Marketing Brazilian brew to San Diego coffee lovers


Marcelo Kertesz turned 40 and was ready for something new.

So he, his wife and two young girls moved from Sao Paulo to Encinitas.

“I lived in Brazil for 40 years and Sao Paulo for 20 years,” Kertesz said. “I turned 40 and wanted to have a different experience in life. We decided to try a different lifestyle and come to a small town. Encinitas was a good size and close enough to San Diego.”

A few years after moving to the U.S., he came up with an idea to start a business selling coffee just from Brazil where he had lived almost all of his life. This past June, about a year after Kertesz came up with the plan, he and a local coffee expert launched Encinitas-based Mesteeso, which imports high-end coffee beans from Brazil that are roasted in San Diego.

His products, including a $3.50 espresso and a $16 12-ounce bag of Cafézinho beans, sell online and out of a cart at Del Mar’s Viewpoint Brewing Co.

For his new coffee business, Kertesz applies his background in advertising, an industry the 44-year-old has worked in his entire professional career and still does.

“I always wanted to put my skills to the test,” he said. “The ultimate test is when you do the branding” for your own company. “Everything I did for my clients for all those years, I now have a chance to do for myself.”

Below, Kertesz talks about why it’s important to create a business that uses skills from previous jobs, why he settled on a coffee business and advice to folks thinking about going down a new professional path.

The interview was edited and condensed.

Q. How long have you worked in advertising?

A. I’ve worked in advertising my whole professional career. For the past few years, I’ve been working for myself. But before that, I was working for companies. My clients have included Fiat, Nokia, Budweiser, Honda, Johnson & Johnson, Microsoft, Procter & Gamble and Suzuki. Even in my advertising career, I ended up doing a lot of different things. I (owned) a branding company (with clients like a) public water service company, magazines, newspapers and websites. (I did) advertising and graphic design for presidential election campaigns. I owned a production company where I produced and directed commercials and small documentaries.

Q. Why did you start a coffee business?

A. We were always discussing new ideas, possibilities, ventures and because I came from Brazil, doing something with Brazil was always in the back of my mind. It’s a country that’s under celebrated.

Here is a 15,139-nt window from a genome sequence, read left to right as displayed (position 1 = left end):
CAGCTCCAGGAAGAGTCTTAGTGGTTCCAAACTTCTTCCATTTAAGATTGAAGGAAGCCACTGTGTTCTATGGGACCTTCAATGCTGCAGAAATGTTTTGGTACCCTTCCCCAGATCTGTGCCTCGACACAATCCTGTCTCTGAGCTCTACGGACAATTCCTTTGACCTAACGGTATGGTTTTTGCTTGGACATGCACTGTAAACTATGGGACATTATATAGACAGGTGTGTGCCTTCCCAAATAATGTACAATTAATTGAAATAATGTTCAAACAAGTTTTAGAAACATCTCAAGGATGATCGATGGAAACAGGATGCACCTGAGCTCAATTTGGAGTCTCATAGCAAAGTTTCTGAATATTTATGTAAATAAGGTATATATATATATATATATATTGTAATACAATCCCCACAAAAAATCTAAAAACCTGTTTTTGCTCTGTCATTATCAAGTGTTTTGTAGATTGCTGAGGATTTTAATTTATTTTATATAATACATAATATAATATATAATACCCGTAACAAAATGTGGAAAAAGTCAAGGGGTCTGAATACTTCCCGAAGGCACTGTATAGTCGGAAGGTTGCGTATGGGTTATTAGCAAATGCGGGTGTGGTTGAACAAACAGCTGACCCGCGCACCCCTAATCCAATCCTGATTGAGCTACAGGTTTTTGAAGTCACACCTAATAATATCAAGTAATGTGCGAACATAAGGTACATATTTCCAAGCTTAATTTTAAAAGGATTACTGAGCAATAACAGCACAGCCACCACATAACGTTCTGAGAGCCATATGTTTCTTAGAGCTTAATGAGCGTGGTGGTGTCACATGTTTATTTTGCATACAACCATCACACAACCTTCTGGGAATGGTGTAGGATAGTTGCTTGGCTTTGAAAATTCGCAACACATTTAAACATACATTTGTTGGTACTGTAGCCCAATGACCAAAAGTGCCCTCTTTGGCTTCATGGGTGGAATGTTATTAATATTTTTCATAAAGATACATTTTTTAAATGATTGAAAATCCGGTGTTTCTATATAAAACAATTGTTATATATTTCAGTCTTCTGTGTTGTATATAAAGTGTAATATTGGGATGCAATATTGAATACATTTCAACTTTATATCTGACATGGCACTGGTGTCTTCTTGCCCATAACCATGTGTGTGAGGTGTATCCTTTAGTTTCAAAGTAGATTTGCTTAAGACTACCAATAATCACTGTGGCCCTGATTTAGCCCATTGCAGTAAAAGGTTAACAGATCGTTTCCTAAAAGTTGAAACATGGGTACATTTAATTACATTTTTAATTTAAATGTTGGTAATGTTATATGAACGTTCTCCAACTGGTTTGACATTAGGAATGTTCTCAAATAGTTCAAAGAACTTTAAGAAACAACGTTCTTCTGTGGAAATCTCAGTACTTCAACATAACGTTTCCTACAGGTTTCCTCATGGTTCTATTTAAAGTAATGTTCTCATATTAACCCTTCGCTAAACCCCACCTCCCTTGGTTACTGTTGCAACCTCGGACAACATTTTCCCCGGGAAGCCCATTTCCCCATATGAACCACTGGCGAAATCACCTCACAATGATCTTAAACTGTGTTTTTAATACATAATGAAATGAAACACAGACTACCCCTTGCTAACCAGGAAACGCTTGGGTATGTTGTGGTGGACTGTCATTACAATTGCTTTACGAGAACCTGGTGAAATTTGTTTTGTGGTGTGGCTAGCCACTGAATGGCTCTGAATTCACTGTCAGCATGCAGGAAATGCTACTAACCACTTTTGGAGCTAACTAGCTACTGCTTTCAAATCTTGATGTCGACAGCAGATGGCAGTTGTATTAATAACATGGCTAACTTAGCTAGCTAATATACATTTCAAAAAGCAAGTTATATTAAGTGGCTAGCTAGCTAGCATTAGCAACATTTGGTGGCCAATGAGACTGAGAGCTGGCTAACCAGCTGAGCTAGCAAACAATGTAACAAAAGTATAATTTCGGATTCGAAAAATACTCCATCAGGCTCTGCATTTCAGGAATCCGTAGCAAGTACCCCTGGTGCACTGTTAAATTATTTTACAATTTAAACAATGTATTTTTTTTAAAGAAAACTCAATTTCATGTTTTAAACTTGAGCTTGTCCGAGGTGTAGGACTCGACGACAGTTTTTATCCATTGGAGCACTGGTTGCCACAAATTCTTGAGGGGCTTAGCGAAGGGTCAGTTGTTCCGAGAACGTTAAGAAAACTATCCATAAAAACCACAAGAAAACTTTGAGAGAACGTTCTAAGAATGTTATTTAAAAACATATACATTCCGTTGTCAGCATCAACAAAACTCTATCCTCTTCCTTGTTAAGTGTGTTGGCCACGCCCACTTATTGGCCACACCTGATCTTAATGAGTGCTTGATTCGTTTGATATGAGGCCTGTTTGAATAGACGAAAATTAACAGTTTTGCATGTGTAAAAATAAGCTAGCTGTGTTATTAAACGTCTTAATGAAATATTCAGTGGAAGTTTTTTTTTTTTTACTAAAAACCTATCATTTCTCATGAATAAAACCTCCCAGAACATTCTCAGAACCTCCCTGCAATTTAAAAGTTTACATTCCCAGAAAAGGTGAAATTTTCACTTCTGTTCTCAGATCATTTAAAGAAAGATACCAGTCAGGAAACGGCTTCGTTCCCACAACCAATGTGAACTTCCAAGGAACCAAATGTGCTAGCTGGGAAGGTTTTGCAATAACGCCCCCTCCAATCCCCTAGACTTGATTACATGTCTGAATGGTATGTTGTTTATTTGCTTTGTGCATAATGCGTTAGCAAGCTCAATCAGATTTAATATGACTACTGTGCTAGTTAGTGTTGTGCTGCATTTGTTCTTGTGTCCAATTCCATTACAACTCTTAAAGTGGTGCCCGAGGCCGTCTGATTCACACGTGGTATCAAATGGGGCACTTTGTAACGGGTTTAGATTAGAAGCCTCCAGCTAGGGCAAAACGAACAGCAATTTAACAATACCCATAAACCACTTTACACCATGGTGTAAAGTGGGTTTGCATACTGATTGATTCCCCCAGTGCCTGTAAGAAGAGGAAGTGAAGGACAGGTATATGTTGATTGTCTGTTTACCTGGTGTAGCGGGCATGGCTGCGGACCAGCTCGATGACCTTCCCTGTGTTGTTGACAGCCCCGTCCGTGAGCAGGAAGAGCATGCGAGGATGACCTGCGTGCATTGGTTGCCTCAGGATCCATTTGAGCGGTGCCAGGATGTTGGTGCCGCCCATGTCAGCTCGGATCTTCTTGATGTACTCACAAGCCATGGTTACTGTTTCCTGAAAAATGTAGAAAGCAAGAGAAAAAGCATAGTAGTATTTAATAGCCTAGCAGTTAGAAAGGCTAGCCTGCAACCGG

The thing is Brazil is the No. 1 producer of coffee in the world. But Brazil for most coffee companies in the U.S. is just one of many sources of coffee. I’m proposing something different. (Mesteeso coffee is just from Brazil.) You can find extremely good coffee in Brazil. We have over 300,000 coffee farms in Brazil.

Q. Many people have business ideas but don’t act on them immediately, if at all. Why did you?

A. In December 2014, I moved to the U.S., specifically Encinitas. I came here to study product design to expand my skills and take a break from my line of work in Brazil. At that time, I was open to new ideas, initiatives, things I could do. What made me move rather fast was that I was in a new country with no pre-established conditions that prevented me from trying this new venture. The further we discussed the idea, the stronger we felt about it and the more momentum we had.

Q. Do you think one day, you’ll focus on just the coffee business?

A. I think it’s very possible. As this coffee brand grows, I look forward to that day where I can dedicate 100 percent of my time to that. Everything you’ve learned working for clients for 20 some years, you suddenly have the chance to do it for yourself. It’s a cool and scary situation at the same time. It’s easy to recommend something to a client, but when you are the client and have to put money on what you’re recommending, it puts it to the test. You really have to believe in what you’re doing. It’s a super interesting situation.

Q. What’s your advice to someone thinking about starting a new business?

A. If you love to learn new things, then it’s not a problem. If you have difficulty learning, then you have to rethink starting a new business.

Also, it’s a lot easier to start a new business where your skills are relevant and important to the success of that business. Your skills are 50 percent of that new venture. My skills (for the coffee business) include branding, advertising, graphic design; and website and film (creation). Things that I knew how to do before helped me a lot in this new venture. And I found a partner that knows a lot about coffee, such as roasting and coffee pricing. The combination of our skills make us a strong viable company. If I was doing something that had nothing to do with what I did before, I think it would be much harder.

And, I have the benefit of having family and friends as investors. Family and friends trust you and support you and don’t demand the same feedback as a professional investor that can be hard for a startup to achieve.